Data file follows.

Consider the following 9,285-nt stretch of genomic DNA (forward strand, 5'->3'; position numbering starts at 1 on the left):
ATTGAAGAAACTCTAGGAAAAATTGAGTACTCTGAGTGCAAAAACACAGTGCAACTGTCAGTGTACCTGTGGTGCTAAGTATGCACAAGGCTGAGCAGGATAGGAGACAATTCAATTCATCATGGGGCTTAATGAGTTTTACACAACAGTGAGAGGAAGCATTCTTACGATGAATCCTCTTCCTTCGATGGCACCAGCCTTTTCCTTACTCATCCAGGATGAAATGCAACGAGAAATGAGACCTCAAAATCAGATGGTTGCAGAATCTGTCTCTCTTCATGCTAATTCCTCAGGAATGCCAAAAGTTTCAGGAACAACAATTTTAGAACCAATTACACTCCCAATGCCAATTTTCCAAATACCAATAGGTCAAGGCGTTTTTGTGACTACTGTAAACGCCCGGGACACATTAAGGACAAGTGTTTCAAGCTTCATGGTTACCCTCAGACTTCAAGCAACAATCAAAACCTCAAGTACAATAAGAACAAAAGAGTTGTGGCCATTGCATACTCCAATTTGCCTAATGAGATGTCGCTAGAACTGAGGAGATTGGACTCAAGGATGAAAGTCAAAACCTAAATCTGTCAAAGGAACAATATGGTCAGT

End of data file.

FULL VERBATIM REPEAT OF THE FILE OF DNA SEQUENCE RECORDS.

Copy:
Consider the following 9,285-nt stretch of genomic DNA (forward strand, 5'->3'; position numbering starts at 1 on the left):
ATTGAAGAAACTCTAGGAAAAATTGAGTACTCTGAGTGCAAAAACACAGTGCAACTGTCAGTGTACCTGTGGTGCTAAGTATGCACAAGGCTGAGCAGGATAGGAGACAATTCAATTCATCATGGGGCTTAATGAGTTTTACACAACAGTGAGAGGAAGCATTCTTACGATGAATCCTCTTCCTTCGATGGCACCAGCCTTTTCCTTACTCATCCAGGATGAAATGCAACGAGAAATGAGACCTCAAAATCAGATGGTTGCAGAATCTGTCTCTCTTCATGCTAATTCCTCAGGAATGCCAAAAGTTTCAGGAACAACAATTTTAGAACCAATTACACTCCCAATGCCAATTTTCCAAATACCAATAGGTCAAGGCGTTTTTGTGACTACTGTAAACGCCCGGGACACATTAAGGACAAGTGTTTCAAGCTTCATGGTTACCCTCAGACTTCAAGCAACAATCAAAACCTCAAGTACAATAAGAACAAAAGAGTTGTGGCCATTGCATACTCCAATTTGCCTAATGAGATGTCGCTAGAACTGAGGAGATTGGACTCAAGGATGAAAGTCAAAACCTAAATCTGTCAAAGGAACAATATGGTCAGT